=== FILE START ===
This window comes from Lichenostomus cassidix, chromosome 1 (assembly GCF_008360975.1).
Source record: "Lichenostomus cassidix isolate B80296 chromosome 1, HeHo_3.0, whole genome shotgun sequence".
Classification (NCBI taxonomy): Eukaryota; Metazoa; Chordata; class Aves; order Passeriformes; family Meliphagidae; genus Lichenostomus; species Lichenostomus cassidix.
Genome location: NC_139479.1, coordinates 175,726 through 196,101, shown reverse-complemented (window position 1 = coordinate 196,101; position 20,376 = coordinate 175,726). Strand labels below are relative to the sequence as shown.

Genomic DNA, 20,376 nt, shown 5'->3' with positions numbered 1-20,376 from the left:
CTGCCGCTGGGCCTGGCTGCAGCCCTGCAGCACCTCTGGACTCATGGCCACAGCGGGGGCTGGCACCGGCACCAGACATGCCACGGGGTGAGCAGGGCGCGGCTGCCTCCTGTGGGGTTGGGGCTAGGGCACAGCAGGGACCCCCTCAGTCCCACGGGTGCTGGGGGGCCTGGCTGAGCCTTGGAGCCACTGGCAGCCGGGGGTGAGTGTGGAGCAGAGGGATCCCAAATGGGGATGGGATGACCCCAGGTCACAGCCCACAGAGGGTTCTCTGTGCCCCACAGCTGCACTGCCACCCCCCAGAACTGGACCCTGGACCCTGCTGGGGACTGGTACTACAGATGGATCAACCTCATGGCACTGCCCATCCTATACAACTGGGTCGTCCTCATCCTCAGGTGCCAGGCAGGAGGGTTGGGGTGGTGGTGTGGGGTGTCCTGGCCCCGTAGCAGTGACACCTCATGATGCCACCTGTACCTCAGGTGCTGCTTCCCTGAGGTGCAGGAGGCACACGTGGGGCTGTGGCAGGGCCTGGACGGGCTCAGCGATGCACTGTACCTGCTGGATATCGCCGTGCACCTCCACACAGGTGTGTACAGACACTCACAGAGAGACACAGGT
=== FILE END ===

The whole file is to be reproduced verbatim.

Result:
This window comes from Lichenostomus cassidix, chromosome 1 (assembly GCF_008360975.1).
Source record: "Lichenostomus cassidix isolate B80296 chromosome 1, HeHo_3.0, whole genome shotgun sequence".
Classification (NCBI taxonomy): Eukaryota; Metazoa; Chordata; class Aves; order Passeriformes; family Meliphagidae; genus Lichenostomus; species Lichenostomus cassidix.
Genome location: NC_139479.1, coordinates 175,726 through 196,101, shown reverse-complemented (window position 1 = coordinate 196,101; position 20,376 = coordinate 175,726). Strand labels below are relative to the sequence as shown.

Genomic DNA, 20,376 nt, shown 5'->3' with positions numbered 1-20,376 from the left:
CTGCCGCTGGGCCTGGCTGCAGCCCTGCAGCACCTCTGGACTCATGGCCACAGCGGGGGCTGGCACCGGCACCAGACATGCCACGGGGTGAGCAGGGCGCGGCTGCCTCCTGTGGGGTTGGGGCTAGGGCACAGCAGGGACCCCCTCAGTCCCACGGGTGCTGGGGGGCCTGGCTGAGCCTTGGAGCCACTGGCAGCCGGGGGTGAGTGTGGAGCAGAGGGATCCCAAATGGGGATGGGATGACCCCAGGTCACAGCCCACAGAGGGTTCTCTGTGCCCCACAGCTGCACTGCCACCCCCCAGAACTGGACCCTGGACCCTGCTGGGGACTGGTACTACAGATGGATCAACCTCATGGCACTGCCCATCCTATACAACTGGGTCGTCCTCATCCTCAGGTGCCAGGCAGGAGGGTTGGGGTGGTGGTGTGGGGTGTCCTGGCCCCGTAGCAGTGACACCTCATGATGCCACCTGTACCTCAGGTGCTGCTTCCCTGAGGTGCAGGAGGCACACGTGGGGCTGTGGCAGGGCCTGGACGGGCTCAGCGATGCACTGTACCTGCTGGATATCGCCGTGCACCTCCACACAGGTGTGTACAGACACTCACAGAGAGACACAGGT